There are so many different customer types. You've got traditional service providers, cable companies, web 2.0 companies, you have enterprises -- some who are beginning to behave like an SP, and then you have classic enterprise. So you look at the first four categories, and when you zoom out - what are these people all trying to do?
They're all trying to build the Cloud.
Of course, we help and support the customers who are Cloud providers, but there's also a whole set of other customers who for whatever reason are not going there.
So who's going to help them build their Cloud? I think this is where the forces are amassing -- Cloud builders. So it all falls right in the sweet spot for Juniper and its partners.
Taking your history with Verizon and Barclay's, what are some of the lessons learned now being applied at Juniper?
All of it. You've got Verizon, which is a US centered company and a core carrier service provider. Then you have a London headquartered company -- with offices in Africa, Singapore, New York, everywhere. Both roles span the spectrum of the kind of clients we at Juniper are catering to. There's a lot of common lessons, and some interesting differences, all experiences that I can bring to the job.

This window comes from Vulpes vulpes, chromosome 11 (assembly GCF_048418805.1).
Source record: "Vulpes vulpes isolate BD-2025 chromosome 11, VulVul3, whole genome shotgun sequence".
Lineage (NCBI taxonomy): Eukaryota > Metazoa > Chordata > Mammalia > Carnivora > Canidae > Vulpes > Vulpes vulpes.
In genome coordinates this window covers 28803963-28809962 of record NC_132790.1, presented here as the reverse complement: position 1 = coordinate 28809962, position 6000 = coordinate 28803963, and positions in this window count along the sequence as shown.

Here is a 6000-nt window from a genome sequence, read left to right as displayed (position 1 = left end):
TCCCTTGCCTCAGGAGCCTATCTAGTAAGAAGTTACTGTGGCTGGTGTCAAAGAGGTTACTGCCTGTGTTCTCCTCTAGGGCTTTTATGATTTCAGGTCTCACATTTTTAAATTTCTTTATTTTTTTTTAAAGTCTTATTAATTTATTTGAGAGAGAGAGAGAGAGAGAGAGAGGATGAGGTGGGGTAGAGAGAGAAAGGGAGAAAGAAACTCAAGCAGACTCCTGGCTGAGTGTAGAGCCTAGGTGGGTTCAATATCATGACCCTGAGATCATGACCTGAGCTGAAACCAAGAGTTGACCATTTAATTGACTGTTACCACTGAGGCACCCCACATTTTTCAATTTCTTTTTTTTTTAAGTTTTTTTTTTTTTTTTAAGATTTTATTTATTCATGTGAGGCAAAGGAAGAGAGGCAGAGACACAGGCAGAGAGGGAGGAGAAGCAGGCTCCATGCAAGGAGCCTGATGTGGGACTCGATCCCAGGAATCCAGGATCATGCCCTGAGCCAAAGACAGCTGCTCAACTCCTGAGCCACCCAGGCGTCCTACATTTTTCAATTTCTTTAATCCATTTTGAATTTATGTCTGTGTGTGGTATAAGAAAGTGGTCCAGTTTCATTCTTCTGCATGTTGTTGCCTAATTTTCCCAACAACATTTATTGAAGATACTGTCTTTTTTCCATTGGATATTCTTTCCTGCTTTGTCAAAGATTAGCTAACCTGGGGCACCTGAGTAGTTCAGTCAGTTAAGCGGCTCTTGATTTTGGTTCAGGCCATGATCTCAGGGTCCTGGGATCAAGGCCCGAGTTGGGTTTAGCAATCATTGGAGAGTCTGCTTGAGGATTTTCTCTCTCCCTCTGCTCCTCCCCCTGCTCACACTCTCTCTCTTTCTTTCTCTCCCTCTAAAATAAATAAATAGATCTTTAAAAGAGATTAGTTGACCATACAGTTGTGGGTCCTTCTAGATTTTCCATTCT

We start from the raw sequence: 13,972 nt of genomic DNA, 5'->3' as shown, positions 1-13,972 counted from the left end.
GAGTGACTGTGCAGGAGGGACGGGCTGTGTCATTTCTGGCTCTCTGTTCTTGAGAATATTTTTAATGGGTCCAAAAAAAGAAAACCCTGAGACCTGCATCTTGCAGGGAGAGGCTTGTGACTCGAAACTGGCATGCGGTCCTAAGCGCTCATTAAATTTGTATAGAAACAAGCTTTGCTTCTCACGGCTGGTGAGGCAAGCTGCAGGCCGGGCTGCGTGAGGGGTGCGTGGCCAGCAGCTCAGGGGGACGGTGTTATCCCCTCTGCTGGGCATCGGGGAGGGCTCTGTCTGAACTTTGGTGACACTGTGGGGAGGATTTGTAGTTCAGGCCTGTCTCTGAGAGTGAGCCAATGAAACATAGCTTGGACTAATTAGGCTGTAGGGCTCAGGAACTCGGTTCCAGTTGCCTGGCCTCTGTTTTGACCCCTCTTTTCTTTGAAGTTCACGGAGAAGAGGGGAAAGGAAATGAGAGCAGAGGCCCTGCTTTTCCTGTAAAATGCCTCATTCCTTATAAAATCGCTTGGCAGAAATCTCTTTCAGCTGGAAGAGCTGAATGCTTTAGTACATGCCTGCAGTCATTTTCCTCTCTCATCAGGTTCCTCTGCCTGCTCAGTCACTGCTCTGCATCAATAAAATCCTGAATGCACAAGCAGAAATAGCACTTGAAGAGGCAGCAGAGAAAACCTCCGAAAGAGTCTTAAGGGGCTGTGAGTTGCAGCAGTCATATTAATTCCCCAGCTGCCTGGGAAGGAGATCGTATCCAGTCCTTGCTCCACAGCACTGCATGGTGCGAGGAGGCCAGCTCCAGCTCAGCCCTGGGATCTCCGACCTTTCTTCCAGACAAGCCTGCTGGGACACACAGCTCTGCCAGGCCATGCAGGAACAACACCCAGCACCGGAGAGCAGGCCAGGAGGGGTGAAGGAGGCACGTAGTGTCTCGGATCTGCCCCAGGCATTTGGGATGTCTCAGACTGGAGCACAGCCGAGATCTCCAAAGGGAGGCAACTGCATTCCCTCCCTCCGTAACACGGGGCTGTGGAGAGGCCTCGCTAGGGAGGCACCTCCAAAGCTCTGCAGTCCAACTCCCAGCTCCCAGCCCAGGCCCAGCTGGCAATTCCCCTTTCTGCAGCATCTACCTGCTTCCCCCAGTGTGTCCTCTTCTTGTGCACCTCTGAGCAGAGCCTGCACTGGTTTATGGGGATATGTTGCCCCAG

Juniper has seen quite a bit of senior staff turnover in 2012 and 2013 -- is that an advantage for you starting a new direction, or symptomatic of problems in Juniper?
I am new here, I've only been here two weeks. But what I do see is a lot of experienced people. I think on the Channel side I have senior leaders with some 40 years experience from all over the industry.
And attrition, sometimes it just comes with the territory, and sometimes it opens up the fresh air for the others to move up. So I haven't been here for the last year or the year before, but the team that's on the ground here looks to me to be quite experienced.
There aren't that many companies that can pull off this kind of a show with this many partners.
External sales strategies aside -- where do you want Juniper to be in 12 months' time?
I think that at the top levels to make sure that we are all acting as one Juniper. This may sound easy, but there are a lot of moving parts here -- to focus our entire company around our customers, and really pull in our great 'go to market' people with our awesome 'art of the possible' people.